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Story from our friends at The Reser. Architect's vision marries outdoor spaces with warm wood tones and natural themes.

JEREMY JEZIORSKI - A wall of windows along the Beaverton Creek wetland area create a connection between the indoor spaces and the Plaza outside.Warm wood tones, interesting shadows, and themes of nature define the bright, open design of the new Patricia Reser Center for the Arts in Downtown Beaverton.

The building's surrounding landscape merges into the intimate-yet-spacious Mainstage Theater, creating a uniquely wondrous space to host local and international artists for decades to come.

The new facility, which showcases both natural and modern design features, sits alongside Beaverton Creek, with public art pieces adorning The Reser's main Plaza on Southwest Crescent Street and its adjacent parking garage.

"It's a really remarkable site that mediates between an urban and natural setting," says Jim Kalvelage of Ospis Architecture. Kalvelage served as one of the lead architects for the project, alongside Joe Baldwin.

Kalvelage said it was a challenge to fit a 550-seat Mainstage Theater, an art gallery, a lobby and administrative offices on such a tight and irregular site. The team needed to figure out how to organize the building in a way that gave it character and a unique identity, while also displaying it as "an outgrowth of the land itself."

JEREMY JEZIORSKI - Architects use of warm woodworking defines indoor spaces throughout The Reser."The City of Beaverton, Pat Reser, and other stakeholders wanted a building that had a very warm, inviting character," says Kalvelage. "We drew inspiration from the context and relationship to Beaverton Creek, thinking of the metaphor of the beaver dam." This kind of enveloping wood interior defined the environment of the building's lobby.

"There were a lot more waterways in Beaverton originally," notes Kalvelage. His team wanted to consider the beaver population still inhabiting Beaverton Creek, while incorporating the physical structure and engineering of the beaver dam into The Reser's design.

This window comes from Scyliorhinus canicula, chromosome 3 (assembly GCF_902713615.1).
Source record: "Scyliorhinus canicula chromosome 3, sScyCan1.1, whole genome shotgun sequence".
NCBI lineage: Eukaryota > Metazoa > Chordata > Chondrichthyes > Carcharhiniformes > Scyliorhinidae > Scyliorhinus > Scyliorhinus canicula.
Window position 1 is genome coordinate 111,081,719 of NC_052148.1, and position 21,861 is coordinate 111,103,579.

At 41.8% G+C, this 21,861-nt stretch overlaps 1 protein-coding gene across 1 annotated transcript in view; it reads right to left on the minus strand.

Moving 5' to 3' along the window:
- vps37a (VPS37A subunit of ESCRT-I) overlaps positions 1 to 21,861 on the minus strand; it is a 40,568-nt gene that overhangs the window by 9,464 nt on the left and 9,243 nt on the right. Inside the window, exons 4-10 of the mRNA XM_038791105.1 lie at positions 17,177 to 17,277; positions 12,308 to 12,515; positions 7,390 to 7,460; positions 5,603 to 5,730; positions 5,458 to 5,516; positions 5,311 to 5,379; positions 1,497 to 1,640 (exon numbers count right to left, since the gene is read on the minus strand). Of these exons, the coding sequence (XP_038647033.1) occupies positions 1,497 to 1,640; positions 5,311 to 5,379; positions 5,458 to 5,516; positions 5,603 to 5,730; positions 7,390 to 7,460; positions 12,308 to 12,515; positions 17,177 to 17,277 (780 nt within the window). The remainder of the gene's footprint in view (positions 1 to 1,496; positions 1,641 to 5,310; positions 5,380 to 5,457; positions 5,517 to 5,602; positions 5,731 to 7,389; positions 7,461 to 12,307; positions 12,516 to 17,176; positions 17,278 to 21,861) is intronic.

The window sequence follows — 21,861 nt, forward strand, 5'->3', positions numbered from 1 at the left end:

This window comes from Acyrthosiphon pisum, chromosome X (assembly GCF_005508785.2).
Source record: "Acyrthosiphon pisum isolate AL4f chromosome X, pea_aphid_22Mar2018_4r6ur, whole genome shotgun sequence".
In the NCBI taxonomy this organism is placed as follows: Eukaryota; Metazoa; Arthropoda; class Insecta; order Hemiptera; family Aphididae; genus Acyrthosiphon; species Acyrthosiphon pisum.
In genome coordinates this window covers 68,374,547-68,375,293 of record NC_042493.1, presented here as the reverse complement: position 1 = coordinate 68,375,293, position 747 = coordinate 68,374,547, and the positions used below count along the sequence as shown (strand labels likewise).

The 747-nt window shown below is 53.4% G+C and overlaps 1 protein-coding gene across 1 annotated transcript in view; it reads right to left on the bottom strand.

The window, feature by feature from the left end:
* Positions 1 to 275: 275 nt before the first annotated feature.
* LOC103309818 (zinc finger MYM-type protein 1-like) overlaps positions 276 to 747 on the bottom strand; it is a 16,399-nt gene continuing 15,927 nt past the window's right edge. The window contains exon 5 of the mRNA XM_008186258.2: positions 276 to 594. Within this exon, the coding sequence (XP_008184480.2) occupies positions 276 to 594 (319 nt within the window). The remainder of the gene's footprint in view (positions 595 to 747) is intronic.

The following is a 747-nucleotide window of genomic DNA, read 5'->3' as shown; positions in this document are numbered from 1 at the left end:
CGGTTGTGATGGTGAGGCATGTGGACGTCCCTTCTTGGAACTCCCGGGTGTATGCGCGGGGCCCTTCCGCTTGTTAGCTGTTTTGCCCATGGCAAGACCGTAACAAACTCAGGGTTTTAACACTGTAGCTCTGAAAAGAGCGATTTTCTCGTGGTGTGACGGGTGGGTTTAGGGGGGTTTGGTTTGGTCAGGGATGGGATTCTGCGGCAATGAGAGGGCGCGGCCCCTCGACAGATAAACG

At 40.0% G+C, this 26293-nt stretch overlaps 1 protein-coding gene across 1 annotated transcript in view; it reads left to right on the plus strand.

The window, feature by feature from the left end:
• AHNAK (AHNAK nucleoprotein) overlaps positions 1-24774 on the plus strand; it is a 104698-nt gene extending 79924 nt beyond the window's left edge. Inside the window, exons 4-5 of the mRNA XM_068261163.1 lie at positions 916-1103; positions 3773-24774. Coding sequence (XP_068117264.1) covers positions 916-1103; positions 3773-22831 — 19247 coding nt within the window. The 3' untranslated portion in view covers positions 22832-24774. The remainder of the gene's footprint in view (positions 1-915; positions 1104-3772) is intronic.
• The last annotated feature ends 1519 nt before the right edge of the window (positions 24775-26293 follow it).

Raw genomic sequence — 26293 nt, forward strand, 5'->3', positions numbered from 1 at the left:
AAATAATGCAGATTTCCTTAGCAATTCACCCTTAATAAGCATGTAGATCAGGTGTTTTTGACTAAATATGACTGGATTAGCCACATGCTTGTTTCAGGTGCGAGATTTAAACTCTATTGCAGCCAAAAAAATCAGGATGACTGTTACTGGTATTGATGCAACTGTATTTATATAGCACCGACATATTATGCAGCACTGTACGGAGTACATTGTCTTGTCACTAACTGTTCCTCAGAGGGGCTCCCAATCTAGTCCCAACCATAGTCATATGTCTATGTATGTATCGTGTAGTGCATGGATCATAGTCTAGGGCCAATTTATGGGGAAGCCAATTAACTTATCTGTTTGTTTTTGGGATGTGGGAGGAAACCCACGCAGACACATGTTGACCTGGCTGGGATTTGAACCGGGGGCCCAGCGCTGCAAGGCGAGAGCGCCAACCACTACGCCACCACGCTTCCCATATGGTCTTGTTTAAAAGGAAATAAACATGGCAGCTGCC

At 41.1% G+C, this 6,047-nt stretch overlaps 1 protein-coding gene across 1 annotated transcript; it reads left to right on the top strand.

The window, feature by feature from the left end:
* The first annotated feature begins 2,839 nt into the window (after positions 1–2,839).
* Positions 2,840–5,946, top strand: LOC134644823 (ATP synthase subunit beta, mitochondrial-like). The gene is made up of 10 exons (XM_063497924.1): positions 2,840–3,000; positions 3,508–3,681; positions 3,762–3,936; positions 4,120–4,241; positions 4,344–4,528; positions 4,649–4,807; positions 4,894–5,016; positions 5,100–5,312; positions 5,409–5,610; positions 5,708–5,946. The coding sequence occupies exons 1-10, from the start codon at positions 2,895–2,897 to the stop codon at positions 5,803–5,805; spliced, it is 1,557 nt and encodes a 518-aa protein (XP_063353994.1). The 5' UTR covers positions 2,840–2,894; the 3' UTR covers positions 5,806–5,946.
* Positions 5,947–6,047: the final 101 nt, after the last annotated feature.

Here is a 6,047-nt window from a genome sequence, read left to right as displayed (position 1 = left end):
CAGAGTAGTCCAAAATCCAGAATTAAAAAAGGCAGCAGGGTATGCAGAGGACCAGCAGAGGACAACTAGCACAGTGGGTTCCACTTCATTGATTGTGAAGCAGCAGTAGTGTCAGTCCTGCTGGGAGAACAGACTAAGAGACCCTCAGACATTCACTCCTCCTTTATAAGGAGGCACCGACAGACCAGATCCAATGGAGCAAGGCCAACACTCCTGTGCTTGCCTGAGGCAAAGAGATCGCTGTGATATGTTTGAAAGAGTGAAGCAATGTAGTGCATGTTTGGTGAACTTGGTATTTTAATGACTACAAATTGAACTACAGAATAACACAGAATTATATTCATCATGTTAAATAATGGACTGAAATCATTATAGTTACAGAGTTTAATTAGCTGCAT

"To imagine what it's like inside a beaver dam," says Kalvelage, "picture an interior that includes natural wood and slats that create interesting, irregular shadow patterns." Skylights, large windows, and a suspended sculpture titled "Puff," by Muse Atelier of Vancouver, BC, add to the whimsical light patterns that change and move throughout the day.

"Once you enter the lobby, you see that connection to the outside that's very vibrant," says Joe Schneider, Senior Vice President at Skanska, who served as the general contractor and construction manager for the facility. "And then [in the Mainstage Theater], it's kind of a surprise to go into this really warm, intimate space."

In the design of the theater, Kalvelage and his team enlisted the help of specialists, including theater consultants The Shalleck Collaborative, to ensure the space was not only beautiful, but highly functional and flexible for all the performances and events planned.

"It's really a team effort across the board, and necessarily very collaborative, to get a result that hopefully creates an iconic cultural destination for Beaverton that both works extremely well and stands the test of time," says Kalvelage.

Michael Kingham, Project Manager at Skanska, commented on the acoustics and theatrical design. "You can really feel the space, and how special it will be to attend a play or a performance," he says. "The acoustics are going to be top of the line."

Kingham is a Beaverton resident, so working on The Reser has been meaningful to him not just as a professional, but as a future Reser patron.

"I really connect with [the space] because I'm not only working on the project as a general contractor, but also actually living here," says Kingham. "Being able to have my wife and kids eventually go to see performances, and know that I was a part of that project, is something special."

"Once you enter the lobby, you see that connection to the outside that's very vibrant. And then [in the Mainstage Theater], it's kind of a surprise to go into this really warm, intimate space."

Joe Schneider

Senior Vice

President, Skanska

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